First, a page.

Obtaining feedback is critical to designing products that stand the test of time. But getting meaningful feedback isn't easy. If it is tough in a corporate environment, it is even more difficult within Government setup.
So how can you get the best feedback?
Interestingly, most of the necessary activities happen outside the meeting room (I'm thankful to my earlier boss for demonstrating this to me time and again).
To start with, you need to know when to obtain feedback. Not too early, despite the pressure to send the 'first draft'; not too late, despite your love for perfection. Appropriate time is when it is small enough to be manageable and big enough to be relevant. As your product evolves, you need to repeat this process until the final delivery. This iterative process also gives you an early sign of future problems. If you sense any problems to come, you could still do course correction.
You should engage the client team as often as possible - mostly informally - to get their ideas about the project as well as your creation. This enables you to get insider's perspective of the project. Let us say you find out that the project is a low priority one, you can be sure that getting feedback will be of even lower priority.
If you could influence the composition of the group to provide feedback, you should do it by all means. There should be an ideological resonance within the team towards the project and hence to the product, without which feedback sessions will be disastrous.
Circulate the document well in advance giving the members ample time to read and come prepared. Some people would advice to keep the group in suspense but I don't think it is a good idea. In my experience, circulating the document and engaging the members before the feedback meeting ensures better feedback during the actual meeting.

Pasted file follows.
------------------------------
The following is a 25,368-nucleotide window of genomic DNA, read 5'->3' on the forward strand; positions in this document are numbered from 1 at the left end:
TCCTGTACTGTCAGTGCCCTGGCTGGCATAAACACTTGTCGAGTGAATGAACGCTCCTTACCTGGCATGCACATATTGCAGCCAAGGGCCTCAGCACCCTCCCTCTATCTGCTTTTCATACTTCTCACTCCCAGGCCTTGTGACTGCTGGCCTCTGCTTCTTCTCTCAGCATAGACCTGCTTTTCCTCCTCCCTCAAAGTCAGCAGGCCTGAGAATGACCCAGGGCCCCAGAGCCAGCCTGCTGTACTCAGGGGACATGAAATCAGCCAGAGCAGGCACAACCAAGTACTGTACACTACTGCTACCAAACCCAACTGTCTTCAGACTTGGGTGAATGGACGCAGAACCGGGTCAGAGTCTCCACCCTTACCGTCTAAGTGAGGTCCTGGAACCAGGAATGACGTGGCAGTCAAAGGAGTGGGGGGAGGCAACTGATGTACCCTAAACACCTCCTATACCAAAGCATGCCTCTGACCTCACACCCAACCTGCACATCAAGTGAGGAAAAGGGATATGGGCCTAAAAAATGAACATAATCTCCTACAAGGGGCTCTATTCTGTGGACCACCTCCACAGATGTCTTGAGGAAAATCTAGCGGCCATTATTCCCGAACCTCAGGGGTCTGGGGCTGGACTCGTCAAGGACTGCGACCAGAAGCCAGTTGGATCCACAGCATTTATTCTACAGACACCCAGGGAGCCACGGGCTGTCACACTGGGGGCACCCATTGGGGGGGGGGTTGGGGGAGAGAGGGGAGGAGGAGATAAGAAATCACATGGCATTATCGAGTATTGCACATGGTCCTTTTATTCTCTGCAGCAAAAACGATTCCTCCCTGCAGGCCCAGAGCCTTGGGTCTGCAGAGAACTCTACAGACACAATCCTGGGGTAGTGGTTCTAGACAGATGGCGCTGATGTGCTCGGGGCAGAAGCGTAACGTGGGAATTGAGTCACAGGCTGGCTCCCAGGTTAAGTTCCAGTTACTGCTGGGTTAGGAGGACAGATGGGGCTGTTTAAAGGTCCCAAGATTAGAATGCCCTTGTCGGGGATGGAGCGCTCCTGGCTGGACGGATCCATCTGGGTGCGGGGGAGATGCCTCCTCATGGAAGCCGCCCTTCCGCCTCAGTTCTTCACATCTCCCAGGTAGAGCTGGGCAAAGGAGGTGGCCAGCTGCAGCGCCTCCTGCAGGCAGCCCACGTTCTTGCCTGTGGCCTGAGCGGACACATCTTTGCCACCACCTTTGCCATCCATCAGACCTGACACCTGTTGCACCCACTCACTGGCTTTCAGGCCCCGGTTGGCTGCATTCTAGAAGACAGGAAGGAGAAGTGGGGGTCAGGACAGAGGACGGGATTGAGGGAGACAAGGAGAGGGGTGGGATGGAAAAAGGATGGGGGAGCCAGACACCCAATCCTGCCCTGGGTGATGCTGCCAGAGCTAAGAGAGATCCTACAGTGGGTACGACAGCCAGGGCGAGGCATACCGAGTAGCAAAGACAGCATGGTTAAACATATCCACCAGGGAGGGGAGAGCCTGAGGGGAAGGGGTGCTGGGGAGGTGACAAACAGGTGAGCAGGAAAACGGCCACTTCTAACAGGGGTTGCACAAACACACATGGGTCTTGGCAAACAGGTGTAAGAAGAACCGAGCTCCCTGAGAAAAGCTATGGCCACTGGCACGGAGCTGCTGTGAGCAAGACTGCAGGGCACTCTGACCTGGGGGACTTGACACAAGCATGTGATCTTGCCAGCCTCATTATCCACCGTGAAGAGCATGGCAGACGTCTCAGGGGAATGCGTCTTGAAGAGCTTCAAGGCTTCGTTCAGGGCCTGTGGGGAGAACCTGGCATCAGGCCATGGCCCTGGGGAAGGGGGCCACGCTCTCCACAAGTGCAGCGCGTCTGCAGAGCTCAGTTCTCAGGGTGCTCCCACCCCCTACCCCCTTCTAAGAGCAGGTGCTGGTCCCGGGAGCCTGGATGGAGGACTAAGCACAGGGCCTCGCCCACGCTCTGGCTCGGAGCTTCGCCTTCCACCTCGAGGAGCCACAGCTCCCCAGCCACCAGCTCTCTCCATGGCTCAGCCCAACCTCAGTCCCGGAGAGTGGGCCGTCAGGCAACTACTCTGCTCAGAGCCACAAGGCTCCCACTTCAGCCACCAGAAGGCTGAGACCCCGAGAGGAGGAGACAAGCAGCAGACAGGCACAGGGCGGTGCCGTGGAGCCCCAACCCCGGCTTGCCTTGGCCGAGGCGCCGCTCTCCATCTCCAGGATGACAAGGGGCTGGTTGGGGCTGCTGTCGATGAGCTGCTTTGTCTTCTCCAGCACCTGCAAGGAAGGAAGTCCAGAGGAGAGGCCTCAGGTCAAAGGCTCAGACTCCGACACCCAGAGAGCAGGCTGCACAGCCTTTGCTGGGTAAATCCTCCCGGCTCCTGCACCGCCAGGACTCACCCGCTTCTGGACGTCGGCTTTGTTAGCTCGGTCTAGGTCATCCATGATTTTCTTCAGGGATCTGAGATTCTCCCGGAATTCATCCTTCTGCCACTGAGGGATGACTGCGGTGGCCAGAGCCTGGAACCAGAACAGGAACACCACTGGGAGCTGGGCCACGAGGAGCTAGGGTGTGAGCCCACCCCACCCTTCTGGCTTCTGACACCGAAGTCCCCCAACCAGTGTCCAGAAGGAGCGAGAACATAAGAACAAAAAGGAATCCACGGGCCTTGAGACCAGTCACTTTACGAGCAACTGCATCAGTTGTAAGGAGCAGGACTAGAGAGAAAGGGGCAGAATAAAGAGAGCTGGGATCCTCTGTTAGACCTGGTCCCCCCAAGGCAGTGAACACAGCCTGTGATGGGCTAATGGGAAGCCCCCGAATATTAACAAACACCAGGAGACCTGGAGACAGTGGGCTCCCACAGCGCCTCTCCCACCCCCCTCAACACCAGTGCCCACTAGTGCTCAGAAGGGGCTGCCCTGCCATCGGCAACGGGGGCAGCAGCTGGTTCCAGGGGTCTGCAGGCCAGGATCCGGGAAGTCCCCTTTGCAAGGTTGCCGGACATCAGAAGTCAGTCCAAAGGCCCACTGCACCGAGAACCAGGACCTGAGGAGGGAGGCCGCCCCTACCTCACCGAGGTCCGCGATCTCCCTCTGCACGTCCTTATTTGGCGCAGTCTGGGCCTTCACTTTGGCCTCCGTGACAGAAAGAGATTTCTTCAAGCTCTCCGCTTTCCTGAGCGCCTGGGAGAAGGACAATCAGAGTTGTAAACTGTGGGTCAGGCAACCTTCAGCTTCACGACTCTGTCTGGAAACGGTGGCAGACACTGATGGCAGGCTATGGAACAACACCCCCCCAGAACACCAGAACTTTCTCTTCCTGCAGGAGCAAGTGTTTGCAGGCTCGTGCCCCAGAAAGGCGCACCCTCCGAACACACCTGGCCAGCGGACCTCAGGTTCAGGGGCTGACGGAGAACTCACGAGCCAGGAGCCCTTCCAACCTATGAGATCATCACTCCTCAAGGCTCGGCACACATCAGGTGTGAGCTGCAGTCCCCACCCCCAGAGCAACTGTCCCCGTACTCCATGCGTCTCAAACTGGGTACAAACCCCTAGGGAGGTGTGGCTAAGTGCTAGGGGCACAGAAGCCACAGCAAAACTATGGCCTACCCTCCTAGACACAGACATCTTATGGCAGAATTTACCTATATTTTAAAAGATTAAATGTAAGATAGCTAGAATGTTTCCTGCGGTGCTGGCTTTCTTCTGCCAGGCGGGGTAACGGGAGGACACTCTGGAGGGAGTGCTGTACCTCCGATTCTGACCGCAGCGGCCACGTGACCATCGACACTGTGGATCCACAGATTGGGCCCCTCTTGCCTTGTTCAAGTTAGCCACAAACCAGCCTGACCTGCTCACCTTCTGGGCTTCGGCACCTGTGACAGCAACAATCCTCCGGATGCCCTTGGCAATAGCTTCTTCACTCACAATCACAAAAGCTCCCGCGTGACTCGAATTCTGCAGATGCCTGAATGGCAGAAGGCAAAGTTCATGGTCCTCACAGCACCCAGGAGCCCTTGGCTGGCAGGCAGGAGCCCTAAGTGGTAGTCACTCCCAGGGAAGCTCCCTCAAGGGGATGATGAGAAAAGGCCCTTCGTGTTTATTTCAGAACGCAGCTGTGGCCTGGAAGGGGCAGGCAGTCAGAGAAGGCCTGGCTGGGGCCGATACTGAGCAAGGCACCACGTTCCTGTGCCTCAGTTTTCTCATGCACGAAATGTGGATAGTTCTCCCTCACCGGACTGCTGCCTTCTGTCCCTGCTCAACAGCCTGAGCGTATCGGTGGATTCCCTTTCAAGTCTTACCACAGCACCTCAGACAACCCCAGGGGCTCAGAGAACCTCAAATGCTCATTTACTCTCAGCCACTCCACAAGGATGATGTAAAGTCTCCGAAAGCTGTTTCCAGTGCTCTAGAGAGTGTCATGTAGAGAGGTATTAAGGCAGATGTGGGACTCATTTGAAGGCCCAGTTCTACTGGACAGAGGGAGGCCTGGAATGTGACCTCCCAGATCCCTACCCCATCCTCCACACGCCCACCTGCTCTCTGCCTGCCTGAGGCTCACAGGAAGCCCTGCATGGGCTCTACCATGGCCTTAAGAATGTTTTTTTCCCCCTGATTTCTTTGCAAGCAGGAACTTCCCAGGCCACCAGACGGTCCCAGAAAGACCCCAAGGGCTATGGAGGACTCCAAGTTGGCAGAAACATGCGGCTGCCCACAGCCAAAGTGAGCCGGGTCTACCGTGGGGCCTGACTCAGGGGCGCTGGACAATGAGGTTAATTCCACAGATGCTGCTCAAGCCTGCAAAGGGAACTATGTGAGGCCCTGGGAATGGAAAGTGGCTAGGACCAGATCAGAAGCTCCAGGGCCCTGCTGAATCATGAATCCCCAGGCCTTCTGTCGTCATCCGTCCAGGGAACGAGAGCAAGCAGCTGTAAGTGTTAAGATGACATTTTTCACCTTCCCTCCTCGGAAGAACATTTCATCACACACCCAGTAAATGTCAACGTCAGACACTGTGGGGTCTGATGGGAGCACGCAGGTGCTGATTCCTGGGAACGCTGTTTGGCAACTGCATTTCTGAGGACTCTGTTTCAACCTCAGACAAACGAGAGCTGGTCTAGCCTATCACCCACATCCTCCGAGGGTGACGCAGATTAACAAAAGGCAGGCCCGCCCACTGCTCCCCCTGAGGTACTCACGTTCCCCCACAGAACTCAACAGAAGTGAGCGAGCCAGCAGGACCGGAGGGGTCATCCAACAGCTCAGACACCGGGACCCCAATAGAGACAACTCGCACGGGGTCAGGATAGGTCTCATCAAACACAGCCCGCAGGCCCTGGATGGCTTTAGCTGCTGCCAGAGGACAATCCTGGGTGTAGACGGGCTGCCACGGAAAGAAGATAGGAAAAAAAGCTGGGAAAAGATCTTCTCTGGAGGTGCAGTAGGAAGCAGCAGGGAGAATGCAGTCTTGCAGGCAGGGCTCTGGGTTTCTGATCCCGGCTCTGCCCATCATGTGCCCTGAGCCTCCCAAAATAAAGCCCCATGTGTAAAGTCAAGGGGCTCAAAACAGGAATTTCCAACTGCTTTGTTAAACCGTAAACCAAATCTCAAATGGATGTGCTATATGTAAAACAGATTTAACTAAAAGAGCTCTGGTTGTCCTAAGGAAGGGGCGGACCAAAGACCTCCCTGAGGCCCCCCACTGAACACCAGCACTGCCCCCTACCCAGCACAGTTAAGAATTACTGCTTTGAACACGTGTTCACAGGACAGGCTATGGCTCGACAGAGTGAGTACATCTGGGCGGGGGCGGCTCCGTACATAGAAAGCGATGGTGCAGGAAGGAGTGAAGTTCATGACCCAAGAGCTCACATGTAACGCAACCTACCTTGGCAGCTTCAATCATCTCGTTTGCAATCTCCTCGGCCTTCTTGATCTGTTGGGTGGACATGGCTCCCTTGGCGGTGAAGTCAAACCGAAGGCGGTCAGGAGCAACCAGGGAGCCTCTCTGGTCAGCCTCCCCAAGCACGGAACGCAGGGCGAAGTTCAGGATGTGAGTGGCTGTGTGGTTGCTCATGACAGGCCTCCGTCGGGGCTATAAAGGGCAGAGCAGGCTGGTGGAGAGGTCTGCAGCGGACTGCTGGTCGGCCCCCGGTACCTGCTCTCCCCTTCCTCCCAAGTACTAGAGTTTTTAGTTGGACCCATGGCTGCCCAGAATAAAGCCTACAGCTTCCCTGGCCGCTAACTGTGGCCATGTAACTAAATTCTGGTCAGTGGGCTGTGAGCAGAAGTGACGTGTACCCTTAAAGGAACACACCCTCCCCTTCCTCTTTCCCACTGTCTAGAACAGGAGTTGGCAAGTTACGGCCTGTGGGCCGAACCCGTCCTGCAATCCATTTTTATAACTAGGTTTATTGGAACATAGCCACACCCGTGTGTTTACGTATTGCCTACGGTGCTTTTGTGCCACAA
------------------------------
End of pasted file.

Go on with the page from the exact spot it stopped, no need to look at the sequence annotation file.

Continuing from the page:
If you have executed the above steps diligently, feedback meeting should be effective. Still surprises can come from any corner. To wade through these surprises, you should designate someone as a facilitator in the meeting. The sole responsibility of the facilitator is to ensure feedback from every one is obtained and rants are controlled effectively.
At the beginning of the meeting, set specific goals for the meeting - feedback only on Table of Contents; feedback of only the process flows but not the mock-screen elements and so on. Give the participants a structure to think and provide feedback. Our ancestors have already proved that horses with blinders run faster and on track. It will be the duty of the facilitator to ensure that the blinders are on throughout the meeting.
Given to itself, meetings have a way of turning into chatter rooms. I have also witnessed feedback meetings morph into review meetings of other projects of the clients, because they want to take advantage of the presence of the members. Since it is your meeting, it is your responsibility to steer the meeting back into track. As situation may permit, go and stand in the front. If available utilize the board. That is a proven way to take control of the meeting (another point which was emphatically proven by Mahendra again and again).
An important activity that gets left out is the follow-up. Follow-up is not limited to sending the minutes; but also introspecting what went right and what went wrong, if possible with few of the client members. This is a great enabler for successive meetings turning into success.
Now it is your turn. Tell me - via twitter, or gplus - what else do you do to get the best feedback that you deserve?
Image by: HikingArtist
This is applicable to design of every type of products - mock screens, process re-engineering, RFP creations and so on. ↩
Though most of this discussion will be true in corporate world, I'm limiting this to a Government setup. ↩